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Religious Attitdue, Part 2

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This article originally appeared as part of SSA eNews No. 14 - Challenges & Opportunities.

This is the second part of a two-part account. The author wishes to remain anonymous. You can read the first part of the account in the SSA eNews No. 13 - Odds & Ends.

So my previous encounter turned out less than great. However, not all bible studies encompass the glitz and glamour of Blimpie's sandwiches, false idols...I mean, promises…and two humorless Christians. In fact, my experience with a second bible exploration group was one of the most positive, uplifting experiences I have ever been part of.

Dressed in business attire under scrubs (I came from work) and arriving late to a place I had never been (someone's private residence, no less), I felt like an outsider from the beginning. However, I was greeted with open arms - literally - when I arrived, and was bombarded with questions as if I was a long-lost best friend recently reunited with civilization after a decade. I began to feel right at home as I was given a tour of the house (by a fellow student I had only met once before for about 2 minutes) and instructed to help myself to anything in the fridge. A few of the guys from the bible study were rebuilding the upstairs of the house on the weekends for other people to live and sleep in when they needed a place to stay. While I don't believe in altruism per se, this is about as close as I can imagine to it existing.

After a bit more shuffling and meet-and-greets and a lot of not talking to the girl I came to see (the main, but not only, reason I came and the same girl from the previous anecdote), the group finally took places around the room to start the week's discussion. Bibles were quickly in hand, as if drawn from holsters. Once again I felt like an emperor penguin in Papua New Guinea. As I shrank back into the corner of the room, bible-less, eyes wandering, I listened to people spout off references and passages as if it were kids play. The topic of the night, which I found quite interesting, was the Four Types of Love, which have been detailed out by C.S. Lewis in his book The Four Loves.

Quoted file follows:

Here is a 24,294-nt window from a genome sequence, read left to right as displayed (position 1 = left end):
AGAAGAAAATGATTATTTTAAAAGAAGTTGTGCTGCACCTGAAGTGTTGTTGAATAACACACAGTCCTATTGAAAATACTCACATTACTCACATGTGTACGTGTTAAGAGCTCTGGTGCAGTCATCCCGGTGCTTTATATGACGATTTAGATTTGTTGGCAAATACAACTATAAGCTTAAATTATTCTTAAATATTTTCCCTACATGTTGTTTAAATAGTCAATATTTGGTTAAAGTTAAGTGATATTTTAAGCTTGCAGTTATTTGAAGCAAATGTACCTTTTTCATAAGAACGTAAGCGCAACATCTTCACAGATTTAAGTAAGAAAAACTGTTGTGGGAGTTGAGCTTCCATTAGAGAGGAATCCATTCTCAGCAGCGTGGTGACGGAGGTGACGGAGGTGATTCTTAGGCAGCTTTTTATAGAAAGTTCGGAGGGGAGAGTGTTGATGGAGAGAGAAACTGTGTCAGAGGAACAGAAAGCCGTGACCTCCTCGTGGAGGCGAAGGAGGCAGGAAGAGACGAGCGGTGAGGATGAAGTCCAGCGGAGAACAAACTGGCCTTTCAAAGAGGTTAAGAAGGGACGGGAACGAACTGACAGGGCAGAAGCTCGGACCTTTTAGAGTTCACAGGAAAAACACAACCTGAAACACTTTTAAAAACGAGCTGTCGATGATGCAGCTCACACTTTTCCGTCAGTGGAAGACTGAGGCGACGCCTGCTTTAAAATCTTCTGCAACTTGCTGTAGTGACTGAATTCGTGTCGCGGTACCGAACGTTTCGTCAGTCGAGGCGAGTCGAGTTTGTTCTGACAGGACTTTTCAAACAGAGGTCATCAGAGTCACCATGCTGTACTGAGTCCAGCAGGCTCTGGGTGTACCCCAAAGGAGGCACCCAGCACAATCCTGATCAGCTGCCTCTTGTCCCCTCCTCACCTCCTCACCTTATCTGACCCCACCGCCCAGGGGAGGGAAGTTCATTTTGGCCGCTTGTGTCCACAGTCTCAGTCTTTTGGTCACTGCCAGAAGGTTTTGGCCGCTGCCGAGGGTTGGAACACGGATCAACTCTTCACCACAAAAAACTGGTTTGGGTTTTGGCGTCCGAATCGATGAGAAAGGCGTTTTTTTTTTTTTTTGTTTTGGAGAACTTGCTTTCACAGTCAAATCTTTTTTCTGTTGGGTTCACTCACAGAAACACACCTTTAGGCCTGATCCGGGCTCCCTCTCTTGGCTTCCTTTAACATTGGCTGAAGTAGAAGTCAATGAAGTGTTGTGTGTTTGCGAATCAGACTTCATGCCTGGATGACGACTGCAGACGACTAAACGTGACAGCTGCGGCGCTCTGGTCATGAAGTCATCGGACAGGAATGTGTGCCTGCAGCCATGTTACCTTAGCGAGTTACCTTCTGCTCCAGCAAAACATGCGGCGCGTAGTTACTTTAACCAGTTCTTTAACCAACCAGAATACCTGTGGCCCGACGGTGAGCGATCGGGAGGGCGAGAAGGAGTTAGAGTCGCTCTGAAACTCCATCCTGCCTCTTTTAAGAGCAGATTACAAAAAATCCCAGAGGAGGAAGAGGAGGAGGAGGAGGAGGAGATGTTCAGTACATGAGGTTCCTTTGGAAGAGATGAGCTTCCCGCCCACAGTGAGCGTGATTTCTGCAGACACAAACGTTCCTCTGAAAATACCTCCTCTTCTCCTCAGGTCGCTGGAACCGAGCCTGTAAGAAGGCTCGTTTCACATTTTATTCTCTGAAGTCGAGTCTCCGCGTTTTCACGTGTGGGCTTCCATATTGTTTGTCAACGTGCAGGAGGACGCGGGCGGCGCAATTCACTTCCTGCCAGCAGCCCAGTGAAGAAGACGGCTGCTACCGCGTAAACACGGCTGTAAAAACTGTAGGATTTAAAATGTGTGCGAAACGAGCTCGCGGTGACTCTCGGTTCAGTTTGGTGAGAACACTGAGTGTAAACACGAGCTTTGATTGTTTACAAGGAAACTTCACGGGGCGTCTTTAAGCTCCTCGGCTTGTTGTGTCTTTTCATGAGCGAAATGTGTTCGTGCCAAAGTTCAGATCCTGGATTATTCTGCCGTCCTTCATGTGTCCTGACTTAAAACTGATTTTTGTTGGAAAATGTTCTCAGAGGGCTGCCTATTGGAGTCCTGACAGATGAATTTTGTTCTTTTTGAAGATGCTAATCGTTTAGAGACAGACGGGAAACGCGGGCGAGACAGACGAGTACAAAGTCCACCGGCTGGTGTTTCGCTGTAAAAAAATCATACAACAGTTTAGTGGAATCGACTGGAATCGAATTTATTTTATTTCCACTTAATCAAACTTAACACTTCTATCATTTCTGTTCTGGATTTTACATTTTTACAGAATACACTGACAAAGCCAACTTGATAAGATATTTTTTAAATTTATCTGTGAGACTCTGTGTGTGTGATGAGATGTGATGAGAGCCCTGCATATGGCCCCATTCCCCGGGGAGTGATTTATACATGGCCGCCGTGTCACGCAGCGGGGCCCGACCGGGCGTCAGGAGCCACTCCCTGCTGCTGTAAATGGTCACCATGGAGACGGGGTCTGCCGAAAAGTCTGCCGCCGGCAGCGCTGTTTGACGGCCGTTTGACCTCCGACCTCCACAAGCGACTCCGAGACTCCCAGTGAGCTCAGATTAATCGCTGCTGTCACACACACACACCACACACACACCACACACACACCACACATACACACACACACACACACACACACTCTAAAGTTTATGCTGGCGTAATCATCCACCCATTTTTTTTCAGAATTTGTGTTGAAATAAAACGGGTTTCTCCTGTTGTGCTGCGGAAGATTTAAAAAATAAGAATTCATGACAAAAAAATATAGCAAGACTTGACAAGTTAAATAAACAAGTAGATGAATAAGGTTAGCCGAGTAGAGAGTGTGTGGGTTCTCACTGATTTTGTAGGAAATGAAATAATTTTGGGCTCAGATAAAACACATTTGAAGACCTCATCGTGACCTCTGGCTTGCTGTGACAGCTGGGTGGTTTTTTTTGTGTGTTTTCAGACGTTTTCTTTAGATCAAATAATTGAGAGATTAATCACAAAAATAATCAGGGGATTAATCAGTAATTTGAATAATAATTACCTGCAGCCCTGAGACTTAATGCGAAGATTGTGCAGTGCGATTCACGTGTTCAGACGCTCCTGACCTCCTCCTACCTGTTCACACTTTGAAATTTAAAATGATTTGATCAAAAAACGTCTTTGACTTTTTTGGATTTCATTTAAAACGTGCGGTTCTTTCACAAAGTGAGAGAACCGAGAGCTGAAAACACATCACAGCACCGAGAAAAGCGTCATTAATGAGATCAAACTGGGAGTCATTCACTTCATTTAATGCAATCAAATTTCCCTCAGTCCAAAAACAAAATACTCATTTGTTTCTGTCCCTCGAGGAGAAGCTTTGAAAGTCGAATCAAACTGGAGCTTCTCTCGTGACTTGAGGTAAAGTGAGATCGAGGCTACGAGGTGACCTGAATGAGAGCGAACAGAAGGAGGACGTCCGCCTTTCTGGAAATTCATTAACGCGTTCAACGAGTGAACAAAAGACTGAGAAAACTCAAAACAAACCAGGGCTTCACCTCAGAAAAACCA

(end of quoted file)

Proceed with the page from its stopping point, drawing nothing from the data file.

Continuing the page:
While I don't recall much from the discussion (admittedly, I was more interested in talking to the wonderful girl I had come to see), it was the feeling I received from the discussion that stuck with me. A great professor of mine once told me, "they'll never remember what you say, but they'll remember how you made them feel." Granted, he was speaking of business relationships, but it correlates perfectly to this religious experience. Which is where this exploration seems to sum up. Religion, for me, and I can extrapolate that it correlates the same to many others, is not about the words but the feelings; the warmth, not the written; the storyteller, not the author. I cared not about the four types of love, the teachings of Jesus or C.S., or the gilded pages of the Old Testament. I wanted to love the characters of the story and the storytellers themselves.

However, as the night wrapped up into a session of cleaning the house, post-discussion introductions, email lists, and game night setups, I still felt a sense of community, a belonging, even as much of an "outsider" as I felt I was. Unbeknown to me at the time, the majority of the participants in the group knew of my atheist stance, yet still welcomed and encouraged me to participate in their religious experience. I stayed for a full hour after the study, talking to people I had just met as if I had known them for years. I was privy to inside jokes and outside experiences, and was even offered an invite by the target of my interest to an Easter weekend road trip. I later told to her that despite my conflict in beliefs and skepticism of the sincerity of religious individuals, a tear was brought to my eye by the sense of community and true sincerity the members of her group paid to me and others.

To me, Karl Marx may have been right. Religion truly is the opiate of the masses...but perhaps because it encompasses one into the masses themselves. I could easily see how quickly someone without strong sense of direction could be assimilated into one of these groups, Christian or otherwise. Whether that is a positive or negative thing is something for another discussion. And while I haven't again since been to this particular bible study, I'd attend in a heartbeat if asked again. Maybe next time they'll have pastrami and ham on rye.

This article originally appeared as part of SSA eNews No. 14 - Challenges & Opportunities.

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